This piece originally ran as a Reader’s Forum by our Program Coordinator, Sarah Fick, in the September 2 edition of the Athens News.
Last year, Webster’s word or the year was culture. “Culture” used to have a positive connotation, but today, it’s more often used to describe the negative impacts it has on us. Webster’s explanation for their choice included a reference to high rates of on-line searches for the term rape culture. I’m glad that last year’s feminist activism had people grappling with the meaning of the word, but I’m sad to see a darkness fall over it. I’m writing today to propose a way to take it back, to end rape culture and replace it with a culture of mutual respect and accountability. The term rape culture has been around since the ’70’s and is used to refer to the culture that encourages male aggression and supports violence against women. Rape culture is pervasive. It’s everywhere. Last week, Donald Trump said misogynistic things on national television while trying to win votes and the crowd cheered, OU students hung sexually suggestive banners on their houses as students moved in, and the worldwide epidemic of violence against women continued. Whether you are willing to admit it or not, these things are related. To me, bystander intervention represents one form of community based accountability.
We have a few things to get over before we can become active bystanders. Google bystander effect, and you’ll get a handful of videos talking about our brains’ natural inclination not to get involved. Add to that our cultural norms of victim blaming and minding our own business and you get heinous stories like the story of Kitty Genovese, which sparked the study of the bystander effect in the first place. I’ll spare you the gory details, but when this incident occurred in the late ’60’s, there was national public outrage around that fact that there were around 40 bystanders who did nothing. I’d like to take a moment to remind you that women are still being raped and murdered in despicable fashions today, some while in custody of the state. I ask, where is the public outrage? Could it be because the majority of perpetrators are the intimate partners of their victims and rape culture has seeped into our subconscious and has us unaware of our beliefs that he was entitled to something or she doesn’t deserve help because she should have chosen a better partner? Could it be because many of the victims of random acts of violence are trans women of color? Sit with that for a second. Check your personal bias.
Let’s say you’ve read this and decided next time you see something that doesn’t feel right, whether it’s some no harm meaning college student with a harmful banner, a passing misogynistic comment overhead while waiting in line for your burrito, or someone at a party trying to take someone they just met home when they’re clearly too intoxicated to consent to anything, what do you do?
One framework used to teach BI is the 4 D’s of Bystander Intervention: Direct, Distract, Delegate, and Delay. A Direct response means speaking directly to the person doing the bad thing or to the target of the behavior. You can confront the bad behavior saying, “That joke’s not funny,” or “She’s wasted. I don’t want you to get in trouble. Let’s find her a way home.” To the target, say, “Are you okay?” or “Is that person bothering you?” There will be occasions, however, where intervening directly doesn’t feel safe, or where it’s clear that, considering the identities you bring, it’s not going to go over well. We don’t want you to compromise your safety or waste your valuable energy on something that’s not likely to have much impact. For those scenarios, we remind folks about the three other D’s. Creating a Distraction can be safer, and for some situations, more effective. You can ask an arguing couple for directions or act like you’ve been looking for the target, offering them a way out. Delegating to someone more likely to be taken seriously is another option. This person could be the host of a party or a friend of the person behaving badly. If you are at Jackie O’s, O’Betty’s, or Donkey, these are great places to delegate. Each of these businesses participate in the PJL Safer Spaces Campaign (peoplesjusticeleague.com/saferspaces). They have taken a pledge stating that they will take complaints seriously and most of the staff has been trained in bystander intervention. Lastly, it’s never too late. If you weren’t able to come up with something that felt safe and effective at the time, you can always make a Delayed response by checking in with the target of the bad behavior the next day. You can also check in with the person who was doing the bad thing, “Do you remember how you were acting when you were drunk last night? It made me really uncomfortable. How can we make sure this doesn’t happen again?”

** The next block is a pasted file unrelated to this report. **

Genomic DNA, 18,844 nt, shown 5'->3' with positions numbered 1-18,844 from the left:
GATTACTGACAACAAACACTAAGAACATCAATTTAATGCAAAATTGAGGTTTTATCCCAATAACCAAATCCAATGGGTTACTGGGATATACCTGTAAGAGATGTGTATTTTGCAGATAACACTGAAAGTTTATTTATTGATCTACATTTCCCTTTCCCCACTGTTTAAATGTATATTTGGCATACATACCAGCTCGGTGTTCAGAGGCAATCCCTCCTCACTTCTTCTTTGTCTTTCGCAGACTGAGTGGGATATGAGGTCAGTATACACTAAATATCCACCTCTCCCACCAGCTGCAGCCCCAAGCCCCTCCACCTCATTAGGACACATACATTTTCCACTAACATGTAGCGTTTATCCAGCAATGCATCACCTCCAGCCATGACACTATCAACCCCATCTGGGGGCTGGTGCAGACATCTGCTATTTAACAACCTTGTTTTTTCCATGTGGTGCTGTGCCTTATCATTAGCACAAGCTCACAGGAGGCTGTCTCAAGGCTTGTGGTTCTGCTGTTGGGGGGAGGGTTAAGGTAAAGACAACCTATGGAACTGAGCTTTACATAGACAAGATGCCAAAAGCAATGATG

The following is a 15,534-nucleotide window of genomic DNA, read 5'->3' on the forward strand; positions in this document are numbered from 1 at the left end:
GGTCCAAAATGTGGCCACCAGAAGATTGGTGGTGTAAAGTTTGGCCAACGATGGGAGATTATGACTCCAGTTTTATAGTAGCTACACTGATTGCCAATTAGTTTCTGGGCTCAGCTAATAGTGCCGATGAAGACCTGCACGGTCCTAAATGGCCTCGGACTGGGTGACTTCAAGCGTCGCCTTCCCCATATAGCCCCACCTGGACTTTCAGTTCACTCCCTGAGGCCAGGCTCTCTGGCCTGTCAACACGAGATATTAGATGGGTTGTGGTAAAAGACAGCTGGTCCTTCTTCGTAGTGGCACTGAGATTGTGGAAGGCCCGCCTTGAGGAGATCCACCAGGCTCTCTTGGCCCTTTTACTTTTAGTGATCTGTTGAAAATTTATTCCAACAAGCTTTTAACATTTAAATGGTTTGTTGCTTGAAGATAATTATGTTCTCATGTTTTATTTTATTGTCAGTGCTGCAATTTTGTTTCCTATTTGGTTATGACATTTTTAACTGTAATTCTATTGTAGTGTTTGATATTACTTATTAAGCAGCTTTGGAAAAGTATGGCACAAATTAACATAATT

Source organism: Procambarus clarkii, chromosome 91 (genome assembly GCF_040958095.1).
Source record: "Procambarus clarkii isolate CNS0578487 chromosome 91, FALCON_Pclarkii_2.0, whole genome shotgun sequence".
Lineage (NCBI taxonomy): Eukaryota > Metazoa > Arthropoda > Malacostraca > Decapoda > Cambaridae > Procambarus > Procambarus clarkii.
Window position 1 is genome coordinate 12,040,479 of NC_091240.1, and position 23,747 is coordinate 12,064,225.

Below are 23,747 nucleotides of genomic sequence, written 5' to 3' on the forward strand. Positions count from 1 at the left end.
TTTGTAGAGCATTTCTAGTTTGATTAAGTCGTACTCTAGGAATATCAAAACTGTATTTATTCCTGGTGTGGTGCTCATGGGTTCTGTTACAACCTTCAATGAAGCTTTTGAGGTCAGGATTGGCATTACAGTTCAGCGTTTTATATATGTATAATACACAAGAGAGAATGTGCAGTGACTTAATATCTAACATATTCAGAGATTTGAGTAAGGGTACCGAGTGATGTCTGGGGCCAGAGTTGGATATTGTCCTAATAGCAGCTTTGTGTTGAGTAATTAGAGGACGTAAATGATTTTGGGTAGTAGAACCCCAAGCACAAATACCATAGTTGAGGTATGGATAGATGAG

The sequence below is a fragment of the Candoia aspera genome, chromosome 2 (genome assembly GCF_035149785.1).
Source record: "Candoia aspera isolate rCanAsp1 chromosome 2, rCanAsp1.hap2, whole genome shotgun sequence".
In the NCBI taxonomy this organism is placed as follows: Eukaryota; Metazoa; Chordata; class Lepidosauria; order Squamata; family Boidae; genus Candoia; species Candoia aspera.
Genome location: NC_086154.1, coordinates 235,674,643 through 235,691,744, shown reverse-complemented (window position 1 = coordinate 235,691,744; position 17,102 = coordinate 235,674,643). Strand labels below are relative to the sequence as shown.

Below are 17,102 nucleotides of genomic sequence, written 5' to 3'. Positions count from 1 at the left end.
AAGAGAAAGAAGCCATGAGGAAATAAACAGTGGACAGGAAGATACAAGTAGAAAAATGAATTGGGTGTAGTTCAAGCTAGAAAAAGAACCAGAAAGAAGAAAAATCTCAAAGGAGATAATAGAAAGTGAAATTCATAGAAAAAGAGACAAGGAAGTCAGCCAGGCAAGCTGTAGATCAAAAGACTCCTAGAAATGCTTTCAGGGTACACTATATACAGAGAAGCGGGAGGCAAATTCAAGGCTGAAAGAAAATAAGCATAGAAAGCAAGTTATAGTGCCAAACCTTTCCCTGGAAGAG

In closing, I’d like to commend Ohio University Student Union for including a warning about the Blue House in their Disorientation Guide. Making sure the community is aware of potential dangers is a great BI move. Statistically speaking, the first few weeks of college are the time in a young woman’s life when she is most at risk for sexual assault. I’m glad the information got out early. For more information on how to become an active bystander, check out the OU student organization, Better Bystanders, or contact People’s Justice League at email@example.com. Remember to choose your battles. It’s a marathon, not a sprint. Practice self care and work at a sustainable pace. We can change the culture that allows violence to continue at epidemic rates and create a culture that lets perpetrators know that their behavior will no longer be tolerated.